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Inspectors will certify 'Libya' tanker is empty

Video: Paul Spiteri Lucas

Last updated at 11.43 p.m.

Oiltanking Malta said this evening that independent experts would certify that an oil tanker which anti-Gaddafi protesters claim is heading for Libya, will leave Malta empty.

The ship's owners also insisted that the ship would not head for Libya.

The assurances came as the group of anti-Gaddafi Libyans protesters went to court in an attempt to stop the departure from Malta Freeport of the tanker Mubariz Ibrahimov, which they claim will carry oil to Libya. Magistrate Abigail Lofaro put off a decision by 24 hours to enable the Attorney General to reply. She also requested the protesters to explain their request.

Talks were also being held at the freeport between the protesters and representatives of the ship owners and the Ministry of Foreign Affairs, with the owners seeking to assure the protesters that the ship would not go to Libya.

The tanker belongs to the Palmali Group of Turkey.

In a statement, Oiltanking said: "To our best of knowledge none of the vessels berthed at the Oiltanking Malta Terminal have Libya as their next port of call."

The tanker 'Mubariz Ibrahimov" rrived from Port Kavkaz (Russia), discharging full quantity in Malta and is due to depart, empty, for the Baltic, Oiltanking said.

Police Inspector Priscilla Caruana told the protesters that the Mubariz Ibrahimov had come from Russia and was scheduled to head for the Black Sea, in ballast, this evening.

However, the Libyans insisted that the ship should not be allowed to leave port at any cost. They claimed that it would be impossible to ensure that it was totally emptied and by keeping it in Malta, thousands of lives in Libya would be saved.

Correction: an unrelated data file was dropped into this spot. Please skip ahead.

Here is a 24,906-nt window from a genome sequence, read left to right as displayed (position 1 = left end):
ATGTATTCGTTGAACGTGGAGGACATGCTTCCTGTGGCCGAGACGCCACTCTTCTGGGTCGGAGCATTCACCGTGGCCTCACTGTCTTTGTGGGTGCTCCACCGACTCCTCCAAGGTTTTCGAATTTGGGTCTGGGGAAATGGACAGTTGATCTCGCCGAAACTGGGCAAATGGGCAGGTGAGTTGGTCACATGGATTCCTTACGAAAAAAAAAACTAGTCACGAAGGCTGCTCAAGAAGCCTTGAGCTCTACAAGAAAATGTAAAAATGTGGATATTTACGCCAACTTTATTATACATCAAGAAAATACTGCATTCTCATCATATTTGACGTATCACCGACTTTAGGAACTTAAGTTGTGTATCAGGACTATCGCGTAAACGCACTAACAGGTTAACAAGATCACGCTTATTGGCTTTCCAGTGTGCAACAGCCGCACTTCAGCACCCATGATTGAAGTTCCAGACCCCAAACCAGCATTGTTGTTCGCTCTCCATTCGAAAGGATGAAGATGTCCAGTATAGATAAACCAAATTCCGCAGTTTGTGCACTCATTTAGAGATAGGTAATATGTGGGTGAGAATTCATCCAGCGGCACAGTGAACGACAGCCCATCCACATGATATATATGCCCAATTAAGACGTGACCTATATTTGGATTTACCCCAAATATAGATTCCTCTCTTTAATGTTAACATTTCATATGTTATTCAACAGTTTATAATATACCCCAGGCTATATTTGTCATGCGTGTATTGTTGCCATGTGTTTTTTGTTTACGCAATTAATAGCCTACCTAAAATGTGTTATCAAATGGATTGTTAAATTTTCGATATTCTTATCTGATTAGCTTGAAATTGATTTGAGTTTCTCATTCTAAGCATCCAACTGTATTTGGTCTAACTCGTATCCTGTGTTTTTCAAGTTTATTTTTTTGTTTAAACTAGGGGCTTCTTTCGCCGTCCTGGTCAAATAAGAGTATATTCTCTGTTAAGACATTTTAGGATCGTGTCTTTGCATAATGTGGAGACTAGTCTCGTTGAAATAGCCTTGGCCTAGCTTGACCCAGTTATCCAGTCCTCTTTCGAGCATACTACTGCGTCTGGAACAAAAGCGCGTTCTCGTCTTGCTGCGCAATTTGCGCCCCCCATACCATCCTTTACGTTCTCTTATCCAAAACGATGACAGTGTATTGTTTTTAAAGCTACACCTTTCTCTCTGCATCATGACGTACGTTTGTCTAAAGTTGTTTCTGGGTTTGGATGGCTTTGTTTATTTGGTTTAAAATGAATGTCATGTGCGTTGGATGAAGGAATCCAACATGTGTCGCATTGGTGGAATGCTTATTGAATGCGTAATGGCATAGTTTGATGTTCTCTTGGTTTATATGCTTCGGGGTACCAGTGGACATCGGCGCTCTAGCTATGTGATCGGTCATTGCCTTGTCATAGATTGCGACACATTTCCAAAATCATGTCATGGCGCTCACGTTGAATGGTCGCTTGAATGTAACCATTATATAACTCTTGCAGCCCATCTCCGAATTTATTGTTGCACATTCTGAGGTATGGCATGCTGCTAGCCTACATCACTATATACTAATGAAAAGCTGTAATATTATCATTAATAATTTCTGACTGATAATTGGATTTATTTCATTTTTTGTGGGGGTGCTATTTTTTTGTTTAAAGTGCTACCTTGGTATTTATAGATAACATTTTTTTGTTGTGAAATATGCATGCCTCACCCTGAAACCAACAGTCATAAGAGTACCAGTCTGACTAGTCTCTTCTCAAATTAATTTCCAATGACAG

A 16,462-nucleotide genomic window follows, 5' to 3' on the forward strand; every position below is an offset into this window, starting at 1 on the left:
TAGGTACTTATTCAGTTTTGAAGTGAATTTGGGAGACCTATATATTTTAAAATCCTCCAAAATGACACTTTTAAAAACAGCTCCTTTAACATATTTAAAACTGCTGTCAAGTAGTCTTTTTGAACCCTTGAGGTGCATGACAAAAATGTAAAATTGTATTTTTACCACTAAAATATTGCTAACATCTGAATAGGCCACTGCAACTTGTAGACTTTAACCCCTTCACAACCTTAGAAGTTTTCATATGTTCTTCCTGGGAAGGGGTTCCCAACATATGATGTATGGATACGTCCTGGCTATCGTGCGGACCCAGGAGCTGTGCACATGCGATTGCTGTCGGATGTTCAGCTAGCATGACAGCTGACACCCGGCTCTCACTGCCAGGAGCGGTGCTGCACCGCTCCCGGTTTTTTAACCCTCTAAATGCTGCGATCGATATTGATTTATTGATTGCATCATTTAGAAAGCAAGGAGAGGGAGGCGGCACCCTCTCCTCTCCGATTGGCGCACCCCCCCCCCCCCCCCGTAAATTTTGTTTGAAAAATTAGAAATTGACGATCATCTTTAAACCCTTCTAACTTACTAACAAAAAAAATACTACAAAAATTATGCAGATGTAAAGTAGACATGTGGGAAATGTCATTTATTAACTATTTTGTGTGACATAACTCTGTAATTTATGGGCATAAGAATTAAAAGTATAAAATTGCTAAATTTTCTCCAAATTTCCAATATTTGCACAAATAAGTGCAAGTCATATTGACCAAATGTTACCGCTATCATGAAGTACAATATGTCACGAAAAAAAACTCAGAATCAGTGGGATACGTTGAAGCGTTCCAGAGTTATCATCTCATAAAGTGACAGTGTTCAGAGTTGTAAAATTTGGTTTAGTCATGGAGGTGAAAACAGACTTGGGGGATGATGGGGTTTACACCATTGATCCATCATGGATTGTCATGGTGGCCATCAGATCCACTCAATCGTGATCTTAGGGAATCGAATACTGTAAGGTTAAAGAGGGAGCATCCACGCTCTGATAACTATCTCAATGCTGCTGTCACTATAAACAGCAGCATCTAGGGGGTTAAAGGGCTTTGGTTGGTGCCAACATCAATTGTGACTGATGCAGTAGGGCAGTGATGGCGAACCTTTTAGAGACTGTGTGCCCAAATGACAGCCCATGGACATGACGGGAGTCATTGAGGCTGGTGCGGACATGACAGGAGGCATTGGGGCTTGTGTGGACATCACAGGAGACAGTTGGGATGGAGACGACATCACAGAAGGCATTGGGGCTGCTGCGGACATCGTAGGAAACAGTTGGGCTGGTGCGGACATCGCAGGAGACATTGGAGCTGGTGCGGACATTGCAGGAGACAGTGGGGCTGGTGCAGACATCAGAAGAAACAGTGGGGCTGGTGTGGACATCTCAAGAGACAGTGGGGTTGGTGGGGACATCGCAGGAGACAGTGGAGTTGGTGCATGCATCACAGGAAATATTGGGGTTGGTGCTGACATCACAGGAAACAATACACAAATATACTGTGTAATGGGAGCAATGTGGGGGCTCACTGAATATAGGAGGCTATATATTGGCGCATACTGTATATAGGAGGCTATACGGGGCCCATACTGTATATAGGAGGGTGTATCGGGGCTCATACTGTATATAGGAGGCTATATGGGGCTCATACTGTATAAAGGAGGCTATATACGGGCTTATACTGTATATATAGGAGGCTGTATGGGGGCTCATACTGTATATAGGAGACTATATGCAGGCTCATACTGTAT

Earlier today, the Libyans had said they were considering holding a protest over the presence in Malta of Yahya Ibrahim Gaddafi, a senior official of a Libyan state-owned oil company.

The Libyan Youth Movement said on Twitter that Mr Gaddafi was in Malta today seeking $5 million worth of fuel to be shipped illegally to Libya.

On Facebook, the Libyan Solidarity Movement said that Gaddafi was sending his officials to many countries to try and "buy" fuel.

"We kindly urge the Maltese government to please stop these criminals from executing their blood deals in Malta."

Later, it appealed to the government to investigate the Mubariz Ibrahimov and to forbid it from leaving Malta until a guarantee was given that it would not sail to Libya.

Libyans in Malta claimed that Mr Gaddafi arrived yesterday to secure oil shipments to Libya from private sources.

Col Gaddafi's forces are said to have suffered oil shortages after rebels captured the oil rich east of the country, including many storage tanks. Those areas, however, are now back under government control.

A tanker said to be on its way to the Gaddafi forces was intercepted by the rebels on Tuesday.

The Anwar Afriqiya, which allegedly belongs to Hanibaal Gaddafi , was berthed in Tobruk with 25,000 tons of fuel on board.

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